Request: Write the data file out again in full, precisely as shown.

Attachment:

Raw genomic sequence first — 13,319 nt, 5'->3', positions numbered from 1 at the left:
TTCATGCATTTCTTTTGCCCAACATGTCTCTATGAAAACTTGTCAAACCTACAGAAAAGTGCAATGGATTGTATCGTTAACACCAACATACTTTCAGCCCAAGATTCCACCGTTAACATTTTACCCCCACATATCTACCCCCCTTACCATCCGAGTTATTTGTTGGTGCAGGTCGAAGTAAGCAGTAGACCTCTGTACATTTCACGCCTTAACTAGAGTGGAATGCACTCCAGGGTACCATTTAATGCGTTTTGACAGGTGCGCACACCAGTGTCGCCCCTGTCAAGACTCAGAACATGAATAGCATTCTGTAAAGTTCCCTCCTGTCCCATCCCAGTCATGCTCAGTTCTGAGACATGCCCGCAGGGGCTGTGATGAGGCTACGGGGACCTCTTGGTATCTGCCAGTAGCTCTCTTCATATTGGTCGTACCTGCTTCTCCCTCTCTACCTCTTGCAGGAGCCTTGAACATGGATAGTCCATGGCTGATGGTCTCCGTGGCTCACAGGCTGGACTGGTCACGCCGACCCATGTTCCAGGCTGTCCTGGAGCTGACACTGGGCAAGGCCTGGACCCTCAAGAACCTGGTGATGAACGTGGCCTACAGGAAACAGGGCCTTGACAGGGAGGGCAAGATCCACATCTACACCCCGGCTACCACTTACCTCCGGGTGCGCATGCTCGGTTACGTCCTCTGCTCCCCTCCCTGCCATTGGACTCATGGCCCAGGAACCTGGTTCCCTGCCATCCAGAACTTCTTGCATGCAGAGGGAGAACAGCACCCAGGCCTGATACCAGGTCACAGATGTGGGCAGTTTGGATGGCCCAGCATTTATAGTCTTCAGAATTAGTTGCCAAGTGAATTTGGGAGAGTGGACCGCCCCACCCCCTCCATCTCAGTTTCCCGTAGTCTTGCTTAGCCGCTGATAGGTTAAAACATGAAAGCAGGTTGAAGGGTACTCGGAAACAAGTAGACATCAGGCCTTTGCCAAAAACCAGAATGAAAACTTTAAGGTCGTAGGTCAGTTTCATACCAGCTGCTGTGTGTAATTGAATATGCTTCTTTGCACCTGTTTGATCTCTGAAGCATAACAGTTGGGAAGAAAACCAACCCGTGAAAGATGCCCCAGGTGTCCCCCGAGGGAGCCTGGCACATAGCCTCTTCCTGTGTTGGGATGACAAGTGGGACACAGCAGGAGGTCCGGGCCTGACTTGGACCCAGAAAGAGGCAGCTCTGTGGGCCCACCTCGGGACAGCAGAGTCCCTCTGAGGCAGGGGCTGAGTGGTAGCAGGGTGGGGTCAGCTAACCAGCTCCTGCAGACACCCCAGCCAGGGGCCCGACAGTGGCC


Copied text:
Raw genomic sequence first — 13,319 nt, 5'->3', positions numbered from 1 at the left:
TTCATGCATTTCTTTTGCCCAACATGTCTCTATGAAAACTTGTCAAACCTACAGAAAAGTGCAATGGATTGTATCGTTAACACCAACATACTTTCAGCCCAAGATTCCACCGTTAACATTTTACCCCCACATATCTACCCCCCTTACCATCCGAGTTATTTGTTGGTGCAGGTCGAAGTAAGCAGTAGACCTCTGTACATTTCACGCCTTAACTAGAGTGGAATGCACTCCAGGGTACCATTTAATGCGTTTTGACAGGTGCGCACACCAGTGTCGCCCCTGTCAAGACTCAGAACATGAATAGCATTCTGTAAAGTTCCCTCCTGTCCCATCCCAGTCATGCTCAGTTCTGAGACATGCCCGCAGGGGCTGTGATGAGGCTACGGGGACCTCTTGGTATCTGCCAGTAGCTCTCTTCATATTGGTCGTACCTGCTTCTCCCTCTCTACCTCTTGCAGGAGCCTTGAACATGGATAGTCCATGGCTGATGGTCTCCGTGGCTCACAGGCTGGACTGGTCACGCCGACCCATGTTCCAGGCTGTCCTGGAGCTGACACTGGGCAAGGCCTGGACCCTCAAGAACCTGGTGATGAACGTGGCCTACAGGAAACAGGGCCTTGACAGGGAGGGCAAGATCCACATCTACACCCCGGCTACCACTTACCTCCGGGTGCGCATGCTCGGTTACGTCCTCTGCTCCCCTCCCTGCCATTGGACTCATGGCCCAGGAACCTGGTTCCCTGCCATCCAGAACTTCTTGCATGCAGAGGGAGAACAGCACCCAGGCCTGATACCAGGTCACAGATGTGGGCAGTTTGGATGGCCCAGCATTTATAGTCTTCAGAATTAGTTGCCAAGTGAATTTGGGAGAGTGGACCGCCCCACCCCCTCCATCTCAGTTTCCCGTAGTCTTGCTTAGCCGCTGATAGGTTAAAACATGAAAGCAGGTTGAAGGGTACTCGGAAACAAGTAGACATCAGGCCTTTGCCAAAAACCAGAATGAAAACTTTAAGGTCGTAGGTCAGTTTCATACCAGCTGCTGTGTGTAATTGAATATGCTTCTTTGCACCTGTTTGATCTCTGAAGCATAACAGTTGGGAAGAAAACCAACCCGTGAAAGATGCCCCAGGTGTCCCCCGAGGGAGCCTGGCACATAGCCTCTTCCTGTGTTGGGATGACAAGTGGGACACAGCAGGAGGTCCGGGCCTGACTTGGACCCAGAAAGAGGCAGCTCTGTGGGCCCACCTCGGGACAGCAGAGTCCCTCTGAGGCAGGGGCTGAGTGGTAGCAGGGTGGGGTCAGCTAACCAGCTCCTGCAGACACCCCAGCCAGGGGCCCGACAGTGGCC